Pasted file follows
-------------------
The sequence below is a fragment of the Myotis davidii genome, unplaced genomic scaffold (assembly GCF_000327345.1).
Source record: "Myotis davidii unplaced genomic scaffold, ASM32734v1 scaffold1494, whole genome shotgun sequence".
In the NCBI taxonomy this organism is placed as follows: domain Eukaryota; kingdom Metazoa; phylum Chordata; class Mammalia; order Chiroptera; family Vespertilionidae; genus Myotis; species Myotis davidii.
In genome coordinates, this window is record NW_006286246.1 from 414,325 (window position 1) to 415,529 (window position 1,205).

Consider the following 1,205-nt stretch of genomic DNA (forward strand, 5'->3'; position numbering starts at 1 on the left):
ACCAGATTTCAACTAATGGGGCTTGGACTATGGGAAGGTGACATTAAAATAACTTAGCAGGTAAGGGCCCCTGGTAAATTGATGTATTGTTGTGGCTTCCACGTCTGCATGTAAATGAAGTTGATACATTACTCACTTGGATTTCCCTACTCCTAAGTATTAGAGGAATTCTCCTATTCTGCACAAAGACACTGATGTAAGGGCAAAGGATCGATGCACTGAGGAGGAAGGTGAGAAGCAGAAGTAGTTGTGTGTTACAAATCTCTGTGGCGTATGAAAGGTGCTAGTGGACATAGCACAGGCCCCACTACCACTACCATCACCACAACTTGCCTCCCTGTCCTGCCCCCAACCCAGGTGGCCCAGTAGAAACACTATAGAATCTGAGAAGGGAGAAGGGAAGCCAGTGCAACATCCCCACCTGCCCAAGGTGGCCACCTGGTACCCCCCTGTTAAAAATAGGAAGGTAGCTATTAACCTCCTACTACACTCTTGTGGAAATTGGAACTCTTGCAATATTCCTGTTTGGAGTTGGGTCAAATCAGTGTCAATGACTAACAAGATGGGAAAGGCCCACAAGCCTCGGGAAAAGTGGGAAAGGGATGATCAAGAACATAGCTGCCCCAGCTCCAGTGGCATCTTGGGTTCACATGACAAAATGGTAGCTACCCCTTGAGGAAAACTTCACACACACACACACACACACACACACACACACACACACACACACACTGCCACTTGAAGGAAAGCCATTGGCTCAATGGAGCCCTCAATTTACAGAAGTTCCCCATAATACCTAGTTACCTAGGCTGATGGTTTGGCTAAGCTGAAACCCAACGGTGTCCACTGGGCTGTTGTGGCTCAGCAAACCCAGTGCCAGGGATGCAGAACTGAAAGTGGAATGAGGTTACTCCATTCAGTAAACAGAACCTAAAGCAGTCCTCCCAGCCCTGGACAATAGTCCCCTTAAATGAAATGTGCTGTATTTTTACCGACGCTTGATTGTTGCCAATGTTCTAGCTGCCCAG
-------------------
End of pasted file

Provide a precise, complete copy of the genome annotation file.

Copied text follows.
The sequence below is a fragment of the Myotis davidii genome, unplaced genomic scaffold (assembly GCF_000327345.1).
Source record: "Myotis davidii unplaced genomic scaffold, ASM32734v1 scaffold1494, whole genome shotgun sequence".
In the NCBI taxonomy this organism is placed as follows: domain Eukaryota; kingdom Metazoa; phylum Chordata; class Mammalia; order Chiroptera; family Vespertilionidae; genus Myotis; species Myotis davidii.
In genome coordinates, this window is record NW_006286246.1 from 414,325 (window position 1) to 415,529 (window position 1,205).

Consider the following 1,205-nt stretch of genomic DNA (forward strand, 5'->3'; position numbering starts at 1 on the left):
ACCAGATTTCAACTAATGGGGCTTGGACTATGGGAAGGTGACATTAAAATAACTTAGCAGGTAAGGGCCCCTGGTAAATTGATGTATTGTTGTGGCTTCCACGTCTGCATGTAAATGAAGTTGATACATTACTCACTTGGATTTCCCTACTCCTAAGTATTAGAGGAATTCTCCTATTCTGCACAAAGACACTGATGTAAGGGCAAAGGATCGATGCACTGAGGAGGAAGGTGAGAAGCAGAAGTAGTTGTGTGTTACAAATCTCTGTGGCGTATGAAAGGTGCTAGTGGACATAGCACAGGCCCCACTACCACTACCATCACCACAACTTGCCTCCCTGTCCTGCCCCCAACCCAGGTGGCCCAGTAGAAACACTATAGAATCTGAGAAGGGAGAAGGGAAGCCAGTGCAACATCCCCACCTGCCCAAGGTGGCCACCTGGTACCCCCCTGTTAAAAATAGGAAGGTAGCTATTAACCTCCTACTACACTCTTGTGGAAATTGGAACTCTTGCAATATTCCTGTTTGGAGTTGGGTCAAATCAGTGTCAATGACTAACAAGATGGGAAAGGCCCACAAGCCTCGGGAAAAGTGGGAAAGGGATGATCAAGAACATAGCTGCCCCAGCTCCAGTGGCATCTTGGGTTCACATGACAAAATGGTAGCTACCCCTTGAGGAAAACTTCACACACACACACACACACACACACACACACACACACACACACACACTGCCACTTGAAGGAAAGCCATTGGCTCAATGGAGCCCTCAATTTACAGAAGTTCCCCATAATACCTAGTTACCTAGGCTGATGGTTTGGCTAAGCTGAAACCCAACGGTGTCCACTGGGCTGTTGTGGCTCAGCAAACCCAGTGCCAGGGATGCAGAACTGAAAGTGGAATGAGGTTACTCCATTCAGTAAACAGAACCTAAAGCAGTCCTCCCAGCCCTGGACAATAGTCCCCTTAAATGAAATGTGCTGTATTTTTACCGACGCTTGATTGTTGCCAATGTTCTAGCTGCCCAG